1. Knowledge is Power.
It is your responsibility to educate yourself about the antiques of greatest interest to you. Thousands of books and Web sites about every antique and collectible are available on every antique imaginable. Visit historic homes and museums to study your favorites.
The more you see, the more you will recognize common pieces. Most items were mass-produced and aren’t really rare. Staff members and volunteer docents who give frequent tours are great sources of information. Join a collectors’ club where you can socialize while you learn. Both the Association of Collecting Clubs and the National Association of Collectors have detailed lists of clubs online. Attend upscale antique shows where national experts come to sell and share knowledge.
2. Train Your Eye
Combine personal observation with your research. Alas, it is necessary to learn about reproductions in almost every collecting category. Learn to spot repairs and know how they affect the value of what you collect. Know what characteristics makes an item more valuable. For example, patriotic designs such as flags and eagles on dishes are usually more valuable than floral patterns. Printed designs and patterns usually sell for less than dishes with hand painted designs and borders; learn to recognize delicate brush strokes.
3. Keep Up With the Times
During the 21st century, many people are living well into their 80s. That means when it’s time to liquidate their collections, due to death or downsizing, their children may already be senior citizens themselves. Gen-X grandchildren usually don’t yet have much interest in traditional collections of their elders. Therefore, many outstanding collections are becoming available every week in all parts of the country. Since many families are scattered across the country, it may be necessary to liquidate whole households of the eldest family members quickly because younger generations are in from out of town for a limited time.
Many families choose to have auctions, while others don’t want to schedule a sale. In today’s fast-paced society, the best bargains often go to the dealer or collector who is readily available with a fat wallet, strong back and big truck.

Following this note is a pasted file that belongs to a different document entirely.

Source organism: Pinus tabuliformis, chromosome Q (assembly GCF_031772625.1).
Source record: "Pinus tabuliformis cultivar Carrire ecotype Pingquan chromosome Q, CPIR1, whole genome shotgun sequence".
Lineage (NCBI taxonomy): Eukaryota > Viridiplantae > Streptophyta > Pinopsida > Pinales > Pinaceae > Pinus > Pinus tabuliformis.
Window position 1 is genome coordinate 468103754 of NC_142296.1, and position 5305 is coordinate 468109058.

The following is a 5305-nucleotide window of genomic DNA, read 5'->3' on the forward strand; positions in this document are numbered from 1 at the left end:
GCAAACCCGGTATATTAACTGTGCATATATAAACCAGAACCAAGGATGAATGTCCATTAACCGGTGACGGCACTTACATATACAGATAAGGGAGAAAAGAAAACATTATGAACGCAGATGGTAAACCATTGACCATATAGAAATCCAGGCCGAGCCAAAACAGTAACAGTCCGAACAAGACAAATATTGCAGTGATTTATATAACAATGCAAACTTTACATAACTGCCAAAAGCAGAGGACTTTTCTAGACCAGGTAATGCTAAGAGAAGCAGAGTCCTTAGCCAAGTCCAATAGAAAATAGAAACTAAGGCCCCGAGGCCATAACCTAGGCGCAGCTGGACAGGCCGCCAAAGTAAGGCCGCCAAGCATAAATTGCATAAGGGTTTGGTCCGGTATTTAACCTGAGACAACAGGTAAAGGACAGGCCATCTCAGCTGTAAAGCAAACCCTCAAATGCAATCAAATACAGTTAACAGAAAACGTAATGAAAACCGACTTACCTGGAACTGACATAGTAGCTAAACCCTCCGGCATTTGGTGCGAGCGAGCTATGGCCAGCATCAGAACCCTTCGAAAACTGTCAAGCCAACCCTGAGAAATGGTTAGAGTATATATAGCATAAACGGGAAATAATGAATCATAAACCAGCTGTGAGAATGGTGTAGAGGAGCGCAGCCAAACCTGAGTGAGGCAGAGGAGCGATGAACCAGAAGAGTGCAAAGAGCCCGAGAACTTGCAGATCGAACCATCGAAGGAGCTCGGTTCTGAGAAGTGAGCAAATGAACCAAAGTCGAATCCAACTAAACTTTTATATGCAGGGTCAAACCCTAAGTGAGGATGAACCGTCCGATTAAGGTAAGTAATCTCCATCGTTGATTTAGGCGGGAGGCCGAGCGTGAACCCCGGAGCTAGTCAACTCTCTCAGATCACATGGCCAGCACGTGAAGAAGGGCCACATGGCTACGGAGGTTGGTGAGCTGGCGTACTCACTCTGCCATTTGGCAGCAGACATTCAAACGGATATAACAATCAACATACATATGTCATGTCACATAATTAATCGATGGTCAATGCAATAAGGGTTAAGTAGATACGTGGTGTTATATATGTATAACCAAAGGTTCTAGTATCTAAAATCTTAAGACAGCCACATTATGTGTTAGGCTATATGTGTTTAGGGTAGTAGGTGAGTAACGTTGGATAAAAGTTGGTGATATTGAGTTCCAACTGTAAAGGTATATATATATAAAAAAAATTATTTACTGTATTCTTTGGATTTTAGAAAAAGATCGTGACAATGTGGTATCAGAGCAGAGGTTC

4. Shop Smarter
The ways of finding bargains that worked in the 1990s may not work any more. If you’re going to be a savvy 21st century buyer, the Internet is a vital part of your new plan. It is a good idea to check online sales to learn current buying trends and values. Your customers and fellow collectors certainly are. Read small area newspaper ads online to find auctions that aren’t well advertised. A poorly advertised sale will generate a smaller crowd, so sold prices are usually much lower. You’ll also find ads for antique shows and flea markets that aren’t well known by most antiquers. Lots of non-profit groups hold regular sales of quality antiques that aren’t publicized outside their town.
Make a regular circuit of thrift stores and flea markets as often as you can. If your needs are specialized, let the owners know you’d appreciate them contacting you when they receive any items that may be of interest to you. Reward them with a small token of appreciation such as a box of cookies. Above all, resist the urge to gloat and boast about how much profit you made on items you’ve purchased from them in the past.
5. Go Incognito
Mom was right; manners are important. Whether you’re at a small town yard sale or a prestigious antique show in a major market, walk the walk but don’t talk the talk. Dress to fit in with the crowd and don’t do anything to attract attention to yourself. While you want to be friendly, watch what you say. Don’t spout off how long you’ve been in business, how much you know, what things used to cost or anything else others could consider boorish. Keep negative comments about the merchandise, the event (or anything else) to yourself. Avoid long personal conversations in person or on the cell phone when you’re within earshot of others.
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